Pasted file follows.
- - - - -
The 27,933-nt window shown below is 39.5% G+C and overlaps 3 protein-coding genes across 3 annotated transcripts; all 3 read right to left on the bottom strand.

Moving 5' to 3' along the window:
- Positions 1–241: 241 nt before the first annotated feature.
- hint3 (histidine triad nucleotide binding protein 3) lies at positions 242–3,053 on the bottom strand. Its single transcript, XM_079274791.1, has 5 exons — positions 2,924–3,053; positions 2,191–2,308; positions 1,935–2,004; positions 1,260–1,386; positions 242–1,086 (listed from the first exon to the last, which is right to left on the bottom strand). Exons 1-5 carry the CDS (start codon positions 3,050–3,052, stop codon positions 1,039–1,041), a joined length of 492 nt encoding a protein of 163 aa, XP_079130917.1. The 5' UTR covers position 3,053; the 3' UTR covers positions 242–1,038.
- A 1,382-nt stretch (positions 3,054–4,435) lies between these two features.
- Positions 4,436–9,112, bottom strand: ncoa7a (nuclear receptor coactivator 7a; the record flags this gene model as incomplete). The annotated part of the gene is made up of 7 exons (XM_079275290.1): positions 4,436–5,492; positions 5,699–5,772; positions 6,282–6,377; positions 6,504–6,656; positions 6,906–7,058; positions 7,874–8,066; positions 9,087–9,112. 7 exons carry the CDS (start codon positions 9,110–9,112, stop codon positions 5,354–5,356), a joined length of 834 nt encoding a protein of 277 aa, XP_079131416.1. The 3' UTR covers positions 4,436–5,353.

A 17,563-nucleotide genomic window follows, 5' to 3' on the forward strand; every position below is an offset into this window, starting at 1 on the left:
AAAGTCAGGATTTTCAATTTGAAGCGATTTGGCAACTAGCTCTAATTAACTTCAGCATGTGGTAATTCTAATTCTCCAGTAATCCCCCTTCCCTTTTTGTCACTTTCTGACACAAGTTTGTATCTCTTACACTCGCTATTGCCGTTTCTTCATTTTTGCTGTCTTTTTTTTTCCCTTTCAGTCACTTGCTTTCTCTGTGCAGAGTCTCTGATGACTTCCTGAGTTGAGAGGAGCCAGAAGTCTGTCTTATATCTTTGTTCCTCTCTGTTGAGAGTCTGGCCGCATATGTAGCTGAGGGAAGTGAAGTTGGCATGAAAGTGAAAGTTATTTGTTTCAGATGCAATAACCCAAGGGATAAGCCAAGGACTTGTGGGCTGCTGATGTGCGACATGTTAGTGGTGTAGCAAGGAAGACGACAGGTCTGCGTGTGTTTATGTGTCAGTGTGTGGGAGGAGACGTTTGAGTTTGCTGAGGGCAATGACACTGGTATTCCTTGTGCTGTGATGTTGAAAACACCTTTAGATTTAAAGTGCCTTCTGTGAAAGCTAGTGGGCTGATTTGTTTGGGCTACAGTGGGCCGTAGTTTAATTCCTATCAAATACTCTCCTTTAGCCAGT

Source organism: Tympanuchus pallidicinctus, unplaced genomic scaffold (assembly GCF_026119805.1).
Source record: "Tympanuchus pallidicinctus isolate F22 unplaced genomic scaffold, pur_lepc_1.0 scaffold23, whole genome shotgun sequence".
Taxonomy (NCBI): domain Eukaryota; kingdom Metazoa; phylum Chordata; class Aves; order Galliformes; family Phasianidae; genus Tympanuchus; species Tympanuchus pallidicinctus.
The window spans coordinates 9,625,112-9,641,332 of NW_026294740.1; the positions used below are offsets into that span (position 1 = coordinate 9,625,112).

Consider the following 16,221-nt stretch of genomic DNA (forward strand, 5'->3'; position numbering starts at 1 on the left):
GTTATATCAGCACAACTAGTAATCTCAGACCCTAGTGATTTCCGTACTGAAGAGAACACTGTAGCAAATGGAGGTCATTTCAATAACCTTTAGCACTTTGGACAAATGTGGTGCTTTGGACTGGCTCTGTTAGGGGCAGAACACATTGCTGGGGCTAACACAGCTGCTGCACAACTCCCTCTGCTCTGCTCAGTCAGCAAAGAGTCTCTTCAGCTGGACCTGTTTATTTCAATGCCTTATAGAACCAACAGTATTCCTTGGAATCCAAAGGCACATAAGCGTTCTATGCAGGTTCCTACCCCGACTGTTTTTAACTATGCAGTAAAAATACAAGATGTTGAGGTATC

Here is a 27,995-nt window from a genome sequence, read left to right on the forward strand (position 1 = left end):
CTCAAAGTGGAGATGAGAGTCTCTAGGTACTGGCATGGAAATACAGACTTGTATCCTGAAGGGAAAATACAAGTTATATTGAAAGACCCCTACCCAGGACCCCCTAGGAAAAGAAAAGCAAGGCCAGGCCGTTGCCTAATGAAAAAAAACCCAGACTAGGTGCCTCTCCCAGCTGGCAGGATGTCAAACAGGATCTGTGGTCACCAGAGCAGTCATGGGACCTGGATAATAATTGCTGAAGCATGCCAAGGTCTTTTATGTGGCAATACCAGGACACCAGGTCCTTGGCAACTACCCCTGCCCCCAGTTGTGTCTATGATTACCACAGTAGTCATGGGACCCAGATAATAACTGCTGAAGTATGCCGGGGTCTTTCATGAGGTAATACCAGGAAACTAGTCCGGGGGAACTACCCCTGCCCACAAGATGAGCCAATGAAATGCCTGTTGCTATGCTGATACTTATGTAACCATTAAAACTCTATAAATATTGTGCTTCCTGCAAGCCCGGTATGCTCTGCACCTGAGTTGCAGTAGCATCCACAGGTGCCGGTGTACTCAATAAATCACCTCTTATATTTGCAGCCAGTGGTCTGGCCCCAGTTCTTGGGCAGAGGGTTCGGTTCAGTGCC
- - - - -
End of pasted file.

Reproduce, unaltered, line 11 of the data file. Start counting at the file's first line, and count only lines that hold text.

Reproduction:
Taxonomy (NCBI): domain Eukaryota; kingdom Metazoa; phylum Chordata; class Aves; order Galliformes; family Phasianidae; genus Tympanuchus; species Tympanuchus pallidicinctus.